Several of these shows have already given us hints as to the future of reality entertainment.  “The Deadliest Catch” stepped away from showing the gritty, tough lives of crab fishermen in the Bering Sea and focused instead on their own difficult job of recording the gritty, tough lives of crab fishermen in the Bering Sea.  That’s right – they showed the cameramen, sound guys and producers of the show as they worked in challenging conditions to film the fishermen.  On a special episode of “Gold Rush”, the emphasis was on filming the film crew running around to catch all the action as miners threw tantrums and pick-axes (OK, I’ll admit, I didn’t see anyone threw a pick-axe – it’s called poetic license).

A brief, but necessary detour from our topic: It’s a fact that nothing is more appealing to show-biz people than shows about show biz-people.  You can see it now and way-back-when in entertainment from sixty or seventy years ago.  The black and white movie flickers on the screen, some freckle-faced young actor calls out “Hey kids!  Let’s put on a show!”.  Soon the whole gang is building scenery and practicing dance numbers.  There were notably fewer movies where the freckle-faced youngster calls out “Hey kids, let’s open a veterinary clinic” or “Say fellas, wouldn’t it be swell if we started our own full service nail salon right here on Main Street?!”

In the years since, there’s been plenty of narcissistic examples of show biz focusing on itself.  Movies and TV series like “Fame”, “A Chorus Line”, “A Star Is  Born” and more recently “Smash” all tell the stories of people acting and singing all about their lives acting and singing.

I know what you’re thinking: “Dave, what the hell does ‘Smash’ and ‘A Chorus Line’ have to do with reality TV?”   Keep your pants on, I told you it was a brief detour, didn’t I?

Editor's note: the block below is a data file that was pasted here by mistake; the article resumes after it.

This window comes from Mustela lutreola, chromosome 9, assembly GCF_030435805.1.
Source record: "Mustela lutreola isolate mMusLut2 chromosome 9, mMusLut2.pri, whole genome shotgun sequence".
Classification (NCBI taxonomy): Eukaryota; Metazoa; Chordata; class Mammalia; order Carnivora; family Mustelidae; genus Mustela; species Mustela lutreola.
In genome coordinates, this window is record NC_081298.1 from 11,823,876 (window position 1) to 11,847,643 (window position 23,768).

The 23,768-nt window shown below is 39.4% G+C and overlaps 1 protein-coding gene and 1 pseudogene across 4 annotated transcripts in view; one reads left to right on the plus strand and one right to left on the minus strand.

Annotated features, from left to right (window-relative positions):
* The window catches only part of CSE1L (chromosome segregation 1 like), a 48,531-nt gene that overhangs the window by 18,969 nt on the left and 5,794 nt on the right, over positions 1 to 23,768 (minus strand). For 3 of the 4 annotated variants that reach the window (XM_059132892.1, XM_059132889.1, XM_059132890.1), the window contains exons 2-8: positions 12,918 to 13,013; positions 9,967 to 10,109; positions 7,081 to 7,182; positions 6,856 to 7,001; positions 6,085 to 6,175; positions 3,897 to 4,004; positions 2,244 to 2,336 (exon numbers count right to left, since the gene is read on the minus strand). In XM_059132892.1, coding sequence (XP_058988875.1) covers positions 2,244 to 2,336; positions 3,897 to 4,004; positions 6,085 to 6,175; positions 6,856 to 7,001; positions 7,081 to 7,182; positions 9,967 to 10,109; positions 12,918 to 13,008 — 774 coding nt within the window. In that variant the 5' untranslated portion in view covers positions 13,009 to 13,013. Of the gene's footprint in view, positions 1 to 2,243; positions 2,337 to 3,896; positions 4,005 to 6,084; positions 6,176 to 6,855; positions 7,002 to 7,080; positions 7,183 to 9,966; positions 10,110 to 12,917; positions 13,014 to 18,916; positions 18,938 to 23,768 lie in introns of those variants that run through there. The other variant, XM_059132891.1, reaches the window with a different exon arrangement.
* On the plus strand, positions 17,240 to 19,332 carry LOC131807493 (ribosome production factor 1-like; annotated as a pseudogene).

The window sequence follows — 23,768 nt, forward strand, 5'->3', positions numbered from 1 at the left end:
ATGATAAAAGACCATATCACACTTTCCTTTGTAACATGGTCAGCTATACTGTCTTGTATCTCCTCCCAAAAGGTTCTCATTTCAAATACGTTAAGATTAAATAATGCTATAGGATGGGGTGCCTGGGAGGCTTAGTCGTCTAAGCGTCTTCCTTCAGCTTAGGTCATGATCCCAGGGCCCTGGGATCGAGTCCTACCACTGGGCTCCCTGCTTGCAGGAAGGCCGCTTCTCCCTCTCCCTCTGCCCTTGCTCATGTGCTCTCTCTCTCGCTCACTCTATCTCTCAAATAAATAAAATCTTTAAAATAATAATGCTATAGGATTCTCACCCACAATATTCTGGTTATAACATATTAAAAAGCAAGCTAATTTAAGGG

Show biz has waited patiently for America to get through this awkward phase of infatuation with reality TV.  Now they have found the gateway back into our viewing hearts.  Drum roll please…The next phase in reality shows is:

Reality shows about the making of reality shows!  The reality show will have less emphasis on the subject of the show and increasingly focus on the people who make the reality shows.  After the new “show about a show about a baker” phase runs its course, the logical evolutionary step into the future will be “a show about a show about a show about an exterminator”.  There will be a brief period where cameramen and sound engineers will be as famous as Kardashians.

In this scene, one of the miners takes over the sound boom to catch the audio as the camera crew pushes a car. A second camera crew records this special moment. In the next phase, a third camera crew will record the second camera crew - capturing the gutsy intensity of people filming other people who are filming other people who are pushing a car.

As the number of people on-camera swells, it will be increasingly difficult for producers to count on so many people who have traditionally been on the opposite side of the lens to act naturally.  Since the 1st and 2nd camera units will no longer be shooting any actual footage, the producers will eventually replace them with good looking young actors and actresses.

Within a few additional years, the viewers, who aren’t all that bright to begin with, will not be able to tell reality TV from scripted TV.  Television will once again be in the business of telling stories.  Writers, long thought extinct, will creep back into brainstorming sessions.  Actors, who were already confused by all of this, will settle back into the simple job of pretending to be a fictional character in a scene, rather than posing as a cameraman in a show about a show about a show about people who buy abandoned storage lockers.

Got it?

I didn’t think so.  Don’t worry, just keep watching TV and it will all be explained to you in due time.